Ready for an early Halloween? The U.S. Supreme Court almost caused a 20-car pile-up when it granted certiorari in Wachovia Bank, N.A.v.Watters, 431 F.3d 556 (6th Cir. 2005). We like to imagine our glasses half full, but this one isn’t easy.

Wachovia Bank held that the National Bank Act and OCC regulations preempted state regulation of operating subsidiaries of national banks. This was not a controversial holding. The Second, Sixth, and Ninth Circuits had already so held, so there was no split among Circuits. The Fourth Circuit recently joined the ranks. (See "Prepayment Penalties Preempted," this issue.) Even critics of NBA preemption had pretty much thrown in the towel and conceded that op-subs of national banks are beyond the regulatory reach of the states.

The full text of this article is available at:

Operations Report

What Consumers Understand About Disclosures

On August 7 the Federal Reserve Board released "Credit Card Disclosures, Solicitations, and Privacy Notices: Survey Results of Consumer Knowledge and Behavior." Brace yourself. It turns out that many consumers are aware of the various required disclosures, have generally favorable attitudes towards the disclosures, and often use the disclosures for the purposes envisioned. Consumers who use their cards for credit rather than as a convenient payment device are more likely to review four times or more per year the disclosures in credit card solicitations on APRs and to review disclosures regarding the cost of credit. With respect to privacy, the survey results were more down to earth: Institutional privacy policies are important, but for the most part consumers tend not to closely examine their privacy notices.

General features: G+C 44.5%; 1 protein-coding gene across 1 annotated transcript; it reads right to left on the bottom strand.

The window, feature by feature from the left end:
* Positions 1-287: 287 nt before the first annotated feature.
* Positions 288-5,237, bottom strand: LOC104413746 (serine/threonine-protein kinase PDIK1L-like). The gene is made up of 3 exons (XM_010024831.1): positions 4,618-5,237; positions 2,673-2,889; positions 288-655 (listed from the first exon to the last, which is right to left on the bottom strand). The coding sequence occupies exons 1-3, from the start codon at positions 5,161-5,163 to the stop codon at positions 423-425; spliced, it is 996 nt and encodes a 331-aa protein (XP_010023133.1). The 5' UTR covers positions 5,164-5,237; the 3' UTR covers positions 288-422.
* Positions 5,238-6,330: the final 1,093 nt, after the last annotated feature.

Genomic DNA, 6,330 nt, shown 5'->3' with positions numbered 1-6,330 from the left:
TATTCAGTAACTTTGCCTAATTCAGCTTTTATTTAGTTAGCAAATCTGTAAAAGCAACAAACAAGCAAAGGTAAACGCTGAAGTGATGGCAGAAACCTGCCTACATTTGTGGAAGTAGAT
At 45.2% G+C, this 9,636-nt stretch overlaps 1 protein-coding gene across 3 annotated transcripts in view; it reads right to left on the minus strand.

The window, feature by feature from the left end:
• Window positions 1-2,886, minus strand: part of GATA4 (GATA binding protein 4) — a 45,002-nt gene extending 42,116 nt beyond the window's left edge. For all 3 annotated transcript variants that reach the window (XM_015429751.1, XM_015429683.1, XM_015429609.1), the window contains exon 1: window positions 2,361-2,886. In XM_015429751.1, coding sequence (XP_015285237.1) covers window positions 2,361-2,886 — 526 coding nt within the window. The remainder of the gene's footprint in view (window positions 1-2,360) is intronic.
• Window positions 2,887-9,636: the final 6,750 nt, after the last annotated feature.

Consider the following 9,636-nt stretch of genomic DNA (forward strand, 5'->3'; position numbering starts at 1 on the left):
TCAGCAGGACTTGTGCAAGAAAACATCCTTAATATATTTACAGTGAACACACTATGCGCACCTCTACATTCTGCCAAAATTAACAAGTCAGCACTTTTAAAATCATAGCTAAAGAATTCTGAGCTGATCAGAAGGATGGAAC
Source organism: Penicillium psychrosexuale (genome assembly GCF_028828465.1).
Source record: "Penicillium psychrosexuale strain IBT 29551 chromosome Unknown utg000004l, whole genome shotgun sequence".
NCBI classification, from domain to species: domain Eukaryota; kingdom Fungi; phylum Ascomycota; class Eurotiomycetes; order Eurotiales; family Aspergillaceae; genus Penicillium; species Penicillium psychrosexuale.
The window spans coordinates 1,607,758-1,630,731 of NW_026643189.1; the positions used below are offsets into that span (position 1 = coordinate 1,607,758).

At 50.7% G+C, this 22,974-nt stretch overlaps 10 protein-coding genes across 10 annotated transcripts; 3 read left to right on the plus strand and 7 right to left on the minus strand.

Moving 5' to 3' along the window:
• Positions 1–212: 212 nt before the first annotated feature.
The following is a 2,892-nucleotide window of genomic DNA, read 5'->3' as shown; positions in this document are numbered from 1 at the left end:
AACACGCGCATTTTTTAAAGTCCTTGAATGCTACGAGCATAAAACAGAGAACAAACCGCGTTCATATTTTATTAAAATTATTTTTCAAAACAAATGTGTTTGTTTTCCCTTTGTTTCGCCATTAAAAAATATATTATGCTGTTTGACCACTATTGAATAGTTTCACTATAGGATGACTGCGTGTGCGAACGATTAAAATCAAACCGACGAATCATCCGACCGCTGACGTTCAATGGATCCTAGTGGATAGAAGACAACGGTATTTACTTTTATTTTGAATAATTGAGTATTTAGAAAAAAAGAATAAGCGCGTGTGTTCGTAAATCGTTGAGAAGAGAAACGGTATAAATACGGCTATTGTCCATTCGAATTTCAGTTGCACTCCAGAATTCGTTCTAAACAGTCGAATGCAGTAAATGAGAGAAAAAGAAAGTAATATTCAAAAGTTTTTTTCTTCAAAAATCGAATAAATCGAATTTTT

Telemarketing Bulletin

The OCC thoughtfully reminded national banks last month in OCC Bulletin 2006-37 that if they conduct telemarketing either directly or through a third party, they are covered by the Telephone Consumer Protection Act. This is true even if they make calls only to existing customers. National banks must have a written policy for maintaining a do-not-call list, and must provide that policy to any person that requests it.

For more information, contact Obrea Poindexter at

Scrub Those "Scrubbed" Lists

The Federal Trade Commission recently announced a stipulated judgment of over $1.138 million against a California mortgage company, Executive Financial Home Loan Corp., that unwittingly violated the federal Do Not Call ("DNC") rules when it called tens of thousands of individuals named on a telemarketing lead list purchased from a list broker. Executive Financial believed the lead list had been "scrubbed" by the list broker against the national DNC Registry to remove individuals who had registered there, but that turned out not to be the case. The FTC was not sympathetic. "The bottom line is that telemarketers are responsible for complying with the DNC provisions of the Telemarketing Sales Rule, and cannot hide behind the claims of their service providers."